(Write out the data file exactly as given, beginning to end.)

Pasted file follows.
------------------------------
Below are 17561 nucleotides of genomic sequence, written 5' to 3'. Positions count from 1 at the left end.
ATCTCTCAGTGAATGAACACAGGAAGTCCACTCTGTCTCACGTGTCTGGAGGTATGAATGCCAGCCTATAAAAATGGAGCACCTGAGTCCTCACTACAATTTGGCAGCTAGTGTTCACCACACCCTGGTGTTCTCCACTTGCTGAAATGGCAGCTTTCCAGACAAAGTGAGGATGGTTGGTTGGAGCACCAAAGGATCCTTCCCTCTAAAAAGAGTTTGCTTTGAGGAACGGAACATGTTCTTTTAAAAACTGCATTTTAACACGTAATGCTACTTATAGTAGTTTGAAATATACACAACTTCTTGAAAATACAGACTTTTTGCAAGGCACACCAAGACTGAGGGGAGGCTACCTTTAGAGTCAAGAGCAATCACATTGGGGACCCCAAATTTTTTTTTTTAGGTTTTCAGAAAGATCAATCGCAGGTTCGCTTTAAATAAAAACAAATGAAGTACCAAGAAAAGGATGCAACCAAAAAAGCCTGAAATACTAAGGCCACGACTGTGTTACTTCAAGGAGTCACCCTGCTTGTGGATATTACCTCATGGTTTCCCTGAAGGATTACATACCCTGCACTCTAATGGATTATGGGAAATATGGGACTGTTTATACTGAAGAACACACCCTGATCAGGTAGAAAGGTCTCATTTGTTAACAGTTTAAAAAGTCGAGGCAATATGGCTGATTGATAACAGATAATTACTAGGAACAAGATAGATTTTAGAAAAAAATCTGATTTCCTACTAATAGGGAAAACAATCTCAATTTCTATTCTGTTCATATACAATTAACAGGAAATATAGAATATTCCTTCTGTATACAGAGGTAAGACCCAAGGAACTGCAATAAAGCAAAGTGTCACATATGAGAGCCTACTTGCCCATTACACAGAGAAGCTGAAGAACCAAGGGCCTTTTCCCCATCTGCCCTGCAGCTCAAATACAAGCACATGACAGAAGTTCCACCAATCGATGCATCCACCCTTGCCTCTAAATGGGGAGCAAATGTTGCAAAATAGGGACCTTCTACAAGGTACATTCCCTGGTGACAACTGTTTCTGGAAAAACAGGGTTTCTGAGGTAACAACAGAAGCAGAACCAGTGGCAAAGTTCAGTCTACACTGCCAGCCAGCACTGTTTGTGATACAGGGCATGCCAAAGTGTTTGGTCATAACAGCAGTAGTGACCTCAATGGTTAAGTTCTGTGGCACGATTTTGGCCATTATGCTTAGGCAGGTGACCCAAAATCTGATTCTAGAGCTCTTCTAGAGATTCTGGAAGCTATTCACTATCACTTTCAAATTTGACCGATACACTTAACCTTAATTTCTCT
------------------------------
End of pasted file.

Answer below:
Below are 17561 nucleotides of genomic sequence, written 5' to 3'. Positions count from 1 at the left end.
ATCTCTCAGTGAATGAACACAGGAAGTCCACTCTGTCTCACGTGTCTGGAGGTATGAATGCCAGCCTATAAAAATGGAGCACCTGAGTCCTCACTACAATTTGGCAGCTAGTGTTCACCACACCCTGGTGTTCTCCACTTGCTGAAATGGCAGCTTTCCAGACAAAGTGAGGATGGTTGGTTGGAGCACCAAAGGATCCTTCCCTCTAAAAAGAGTTTGCTTTGAGGAACGGAACATGTTCTTTTAAAAACTGCATTTTAACACGTAATGCTACTTATAGTAGTTTGAAATATACACAACTTCTTGAAAATACAGACTTTTTGCAAGGCACACCAAGACTGAGGGGAGGCTACCTTTAGAGTCAAGAGCAATCACATTGGGGACCCCAAATTTTTTTTTTTAGGTTTTCAGAAAGATCAATCGCAGGTTCGCTTTAAATAAAAACAAATGAAGTACCAAGAAAAGGATGCAACCAAAAAAGCCTGAAATACTAAGGCCACGACTGTGTTACTTCAAGGAGTCACCCTGCTTGTGGATATTACCTCATGGTTTCCCTGAAGGATTACATACCCTGCACTCTAATGGATTATGGGAAATATGGGACTGTTTATACTGAAGAACACACCCTGATCAGGTAGAAAGGTCTCATTTGTTAACAGTTTAAAAAGTCGAGGCAATATGGCTGATTGATAACAGATAATTACTAGGAACAAGATAGATTTTAGAAAAAAATCTGATTTCCTACTAATAGGGAAAACAATCTCAATTTCTATTCTGTTCATATACAATTAACAGGAAATATAGAATATTCCTTCTGTATACAGAGGTAAGACCCAAGGAACTGCAATAAAGCAAAGTGTCACATATGAGAGCCTACTTGCCCATTACACAGAGAAGCTGAAGAACCAAGGGCCTTTTCCCCATCTGCCCTGCAGCTCAAATACAAGCACATGACAGAAGTTCCACCAATCGATGCATCCACCCTTGCCTCTAAATGGGGAGCAAATGTTGCAAAATAGGGACCTTCTACAAGGTACATTCCCTGGTGACAACTGTTTCTGGAAAAACAGGGTTTCTGAGGTAACAACAGAAGCAGAACCAGTGGCAAAGTTCAGTCTACACTGCCAGCCAGCACTGTTTGTGATACAGGGCATGCCAAAGTGTTTGGTCATAACAGCAGTAGTGACCTCAATGGTTAAGTTCTGTGGCACGATTTTGGCCATTATGCTTAGGCAGGTGACCCAAAATCTGATTCTAGAGCTCTTCTAGAGATTCTGGAAGCTATTCACTATCACTTTCAAATTTGACCGATACACTTAACCTTAATTTCTCT